While most students will be enjoying their freedom from school in May, a few University students will be traveling to Central America to participate in volunteer work aimed at curbing global poverty.

The University chapter of Global Business Brigades will give students the opportunity to travel and work with communities in Central America. The group will work with the communities in a variety of ways: from helping them start businesses to working with them to better manage crops.

Collin Peterson, president and co-founder of the University’s chapter of GBB, said the group provides an “easy gateway” to volunteering while also teaching basic skills needed to help communities in need.

“Our goals are based upon the resolution of poverty,” he said. “That is an extraordinary goal that cannot be accomplished by solely our group, but each step that we take is one step closer.”

Peterson said he hopes to make the trip to Central America a regular excursion, beginning with this year’s trip to Panama.

Matt Boesler, executive director of the University’s chapter of GBB, said he hopes the trip will help alleviate poverty in Panama.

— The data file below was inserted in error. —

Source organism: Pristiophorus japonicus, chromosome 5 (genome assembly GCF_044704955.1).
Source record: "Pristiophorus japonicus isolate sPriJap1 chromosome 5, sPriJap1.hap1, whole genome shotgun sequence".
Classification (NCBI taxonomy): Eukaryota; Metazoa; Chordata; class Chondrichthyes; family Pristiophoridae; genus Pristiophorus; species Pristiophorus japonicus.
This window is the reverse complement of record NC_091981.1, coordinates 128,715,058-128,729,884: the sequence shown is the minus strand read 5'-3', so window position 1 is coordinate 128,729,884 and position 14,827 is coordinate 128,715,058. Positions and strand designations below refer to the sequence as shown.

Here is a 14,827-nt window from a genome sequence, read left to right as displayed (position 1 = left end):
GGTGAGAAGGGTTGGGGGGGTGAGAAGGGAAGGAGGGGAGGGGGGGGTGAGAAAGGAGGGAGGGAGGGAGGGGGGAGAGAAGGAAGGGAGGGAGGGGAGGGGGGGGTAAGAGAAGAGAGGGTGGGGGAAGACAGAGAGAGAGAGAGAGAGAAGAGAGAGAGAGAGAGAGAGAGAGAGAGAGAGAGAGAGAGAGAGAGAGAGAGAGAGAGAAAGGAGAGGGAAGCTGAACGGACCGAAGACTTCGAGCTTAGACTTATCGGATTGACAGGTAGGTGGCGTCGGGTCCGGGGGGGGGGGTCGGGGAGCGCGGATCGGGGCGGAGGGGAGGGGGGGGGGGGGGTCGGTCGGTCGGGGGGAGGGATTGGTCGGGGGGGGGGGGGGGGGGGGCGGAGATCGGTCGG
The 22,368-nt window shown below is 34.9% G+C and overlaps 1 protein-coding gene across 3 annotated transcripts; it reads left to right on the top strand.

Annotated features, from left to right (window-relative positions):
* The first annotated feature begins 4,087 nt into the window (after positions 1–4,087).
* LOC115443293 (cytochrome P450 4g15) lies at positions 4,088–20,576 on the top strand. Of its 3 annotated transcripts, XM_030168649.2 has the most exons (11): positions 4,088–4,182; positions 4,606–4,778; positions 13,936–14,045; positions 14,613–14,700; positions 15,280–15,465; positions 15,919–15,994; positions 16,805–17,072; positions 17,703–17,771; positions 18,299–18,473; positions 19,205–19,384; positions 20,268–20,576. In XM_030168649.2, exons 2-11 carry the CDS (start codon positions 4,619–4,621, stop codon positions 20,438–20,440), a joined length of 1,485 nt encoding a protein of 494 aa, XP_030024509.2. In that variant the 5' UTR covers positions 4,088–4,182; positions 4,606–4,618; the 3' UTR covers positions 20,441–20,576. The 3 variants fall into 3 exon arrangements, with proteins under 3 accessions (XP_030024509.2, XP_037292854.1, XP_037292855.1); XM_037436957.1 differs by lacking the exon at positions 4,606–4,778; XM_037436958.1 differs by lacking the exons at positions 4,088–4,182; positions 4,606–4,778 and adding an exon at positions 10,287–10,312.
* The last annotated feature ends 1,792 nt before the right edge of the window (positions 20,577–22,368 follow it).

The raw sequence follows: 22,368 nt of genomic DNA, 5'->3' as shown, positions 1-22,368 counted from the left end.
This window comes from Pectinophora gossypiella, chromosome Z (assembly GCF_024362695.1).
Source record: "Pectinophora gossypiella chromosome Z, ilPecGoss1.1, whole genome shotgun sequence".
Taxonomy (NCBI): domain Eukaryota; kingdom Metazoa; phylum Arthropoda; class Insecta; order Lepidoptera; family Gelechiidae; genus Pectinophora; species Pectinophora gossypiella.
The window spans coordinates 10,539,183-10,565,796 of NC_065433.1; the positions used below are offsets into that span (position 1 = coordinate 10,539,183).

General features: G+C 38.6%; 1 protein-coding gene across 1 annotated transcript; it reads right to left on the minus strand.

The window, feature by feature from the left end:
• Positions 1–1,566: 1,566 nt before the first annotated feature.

“By helping to expand small businesses, we will build community wealth and encourage the spirit of entrepreneurship in a way that I believe will help to break the cycle of poverty that many Panamanians face,” he said.

Boesler added that he thinks the group’s trip to Panama will not only benefit the country but also the group’s participants.

“Our trip will be one week early in the summer, during which we hope to provide consulting, microfinance and educational services to developing microenterprises — businesses that could range from two people weaving hammocks to a community-wide farming co-op,” he said.

Boesler said that the participants’ skills include accounting, business management and agriculture. He said this broad variety of abilities will allow the organization to help the communities in as many ways as possible.

Peterson said the trips are largely dependent on the national program of the club and will require the University’s chapter to fundraise and hold special events in order to send members on the trips.

“Throughout the entire process we will be planning our trips with help from our national nonprofit organization, Global Business Brigades,” he said. “From this organization we are given projects, many of which are from the Peace Corps.”

The idea to start a University chapter of the group came naturally to Peterson, who said he has a passion for helping the global community.

“With such diversity and massive amounts of resources here at the University, we have come to realize the effects we can have on the world,” he said. “After doing some research, we stumbled across this organization, who shares many of the aspirations that we hold.”

Before it heads to Panama, the group is focusing on recruiting as many new members as possible by blitzing campus with fliers and mass meetings.

“We want to get our name out there,” Peterson said.

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